Shoring Up Security
In today's multi-pay, 24/7 marketplace, security breaches have become almost commonplace. It seems that every day brings another report of hackers breaking into an unsuspecting business to steal credit card numbers and other sensitive customer information.
In the United States alone, criminal activity contributed to $3.56 billion1 in payment card fraud last year. And while the media's focus on major breaches may leave the impression that hackers have their sights set on big retailers, in reality, 90 percent of security breaches involve small merchants2.
Why? Because, smaller businesses typically don't have the resources to ensure the security of their networks and systems, and in many cases, don't believe they're at risk. To hackers, that makes them easy targets for a quick rip-off.
The result is a loss of reputation, fines, costs associated with rebuilding customer relationships, and for a growing number of small businesses, bankruptcy.
One of the most important things a small business can do to deter hackers is validate compliance with the Payment Card Industry Data Security Standard (PCI DSS). This set of protective measures was developed by the major card associations and includes requirements for security management, policies, network setup and software design.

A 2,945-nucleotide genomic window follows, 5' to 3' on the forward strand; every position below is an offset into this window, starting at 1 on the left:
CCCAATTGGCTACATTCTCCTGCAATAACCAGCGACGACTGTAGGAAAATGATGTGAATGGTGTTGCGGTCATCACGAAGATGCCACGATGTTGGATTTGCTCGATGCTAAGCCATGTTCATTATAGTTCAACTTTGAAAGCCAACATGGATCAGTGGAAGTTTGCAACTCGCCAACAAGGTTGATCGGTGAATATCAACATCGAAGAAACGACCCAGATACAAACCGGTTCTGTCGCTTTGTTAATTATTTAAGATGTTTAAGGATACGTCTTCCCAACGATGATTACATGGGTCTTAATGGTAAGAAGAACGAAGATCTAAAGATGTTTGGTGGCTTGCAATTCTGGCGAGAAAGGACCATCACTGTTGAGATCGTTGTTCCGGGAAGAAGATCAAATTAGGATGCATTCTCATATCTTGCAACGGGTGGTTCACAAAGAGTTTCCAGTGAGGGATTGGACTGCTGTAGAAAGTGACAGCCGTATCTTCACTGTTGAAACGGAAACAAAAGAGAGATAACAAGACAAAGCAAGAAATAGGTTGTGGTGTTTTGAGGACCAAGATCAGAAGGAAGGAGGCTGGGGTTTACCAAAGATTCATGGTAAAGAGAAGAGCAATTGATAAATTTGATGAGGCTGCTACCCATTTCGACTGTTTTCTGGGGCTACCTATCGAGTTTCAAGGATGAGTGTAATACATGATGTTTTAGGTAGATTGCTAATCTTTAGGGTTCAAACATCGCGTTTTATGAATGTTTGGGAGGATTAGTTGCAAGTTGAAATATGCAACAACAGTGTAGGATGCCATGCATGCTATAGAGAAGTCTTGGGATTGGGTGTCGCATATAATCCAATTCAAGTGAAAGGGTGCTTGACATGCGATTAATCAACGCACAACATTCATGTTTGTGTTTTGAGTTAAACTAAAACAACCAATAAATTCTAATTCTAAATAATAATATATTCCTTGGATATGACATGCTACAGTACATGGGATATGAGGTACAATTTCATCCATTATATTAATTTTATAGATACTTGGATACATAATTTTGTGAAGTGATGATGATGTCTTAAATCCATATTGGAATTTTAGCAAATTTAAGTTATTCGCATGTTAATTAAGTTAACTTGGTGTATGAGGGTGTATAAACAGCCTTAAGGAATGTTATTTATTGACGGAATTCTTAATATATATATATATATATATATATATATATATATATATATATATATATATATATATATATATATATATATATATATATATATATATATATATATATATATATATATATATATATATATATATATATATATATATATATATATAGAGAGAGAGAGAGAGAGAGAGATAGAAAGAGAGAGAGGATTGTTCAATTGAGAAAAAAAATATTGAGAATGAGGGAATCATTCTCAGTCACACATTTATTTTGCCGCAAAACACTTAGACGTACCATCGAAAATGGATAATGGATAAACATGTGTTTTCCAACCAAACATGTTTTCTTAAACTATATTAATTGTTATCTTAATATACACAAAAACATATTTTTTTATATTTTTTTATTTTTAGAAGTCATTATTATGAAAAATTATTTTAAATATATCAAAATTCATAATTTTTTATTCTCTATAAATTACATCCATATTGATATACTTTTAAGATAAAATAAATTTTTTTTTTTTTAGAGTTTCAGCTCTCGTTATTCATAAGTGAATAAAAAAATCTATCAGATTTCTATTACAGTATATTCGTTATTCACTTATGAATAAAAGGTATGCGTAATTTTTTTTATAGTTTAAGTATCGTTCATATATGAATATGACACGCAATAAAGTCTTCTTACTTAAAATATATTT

Compliance requirements for the PCI standard vary. Larger businesses (Level 1 and 2 merchants with more than 1,000,000 transactions and Level 3 merchants with 20,000 to 1,000,000 e-commerce transactions) have more requirements. For example, these merchants must file compliance reports, complete compliance questionnaires and system scans or undergo on-site assessments and receive validation of their PCI DSS status from a Qualified Security Assessor (QSA).
Level 4 merchants (those with fewer than 1,000,000 transactions) are not required to be PCI DSS validated — but if a Level 4 merchant experiences a breach, it must prove that its systems were PCI DSS-compliant at the time of the breach, or face hefty fines, potential litigation and other punitive measures.
Proving PCI DSS compliance after a breach can be costly. Requirements can include a forensic audit by an approved auditor to determine what happened and the extent of the breach — at a cost of up to $20,000.
Determining PCI DSS Compliance
The first step a small business should take to ensure PCI DSS compliance is to investigate the status of its third-party service providers, payment applications and PIN Entry Device (PED) devices. All should be PCI DSS compliant. Businesses should also make sure their processor/acquirer is PCI DSS compliant. Visa keeps a complete list of validated service providers, payment application software and hardware on its website at www.visa.com/cisp.
Qualified Security Assessors are available to help those who may be technology challenged. QSAs provide on-demand data security and PCI compliance solutions to help merchants determine if they are compliant, and if not, to determine what is needed to achieve compliance. The PCI SSC keeps a list of all qualified QSAs on its website at www.pcisecuritystandards.org.
1 The Nilson Report, November 21, 2011
2 Payment Card Trends and Risks for Small Merchants, May 10, 2011 supplement to Trustwave's 2011 Global Security Report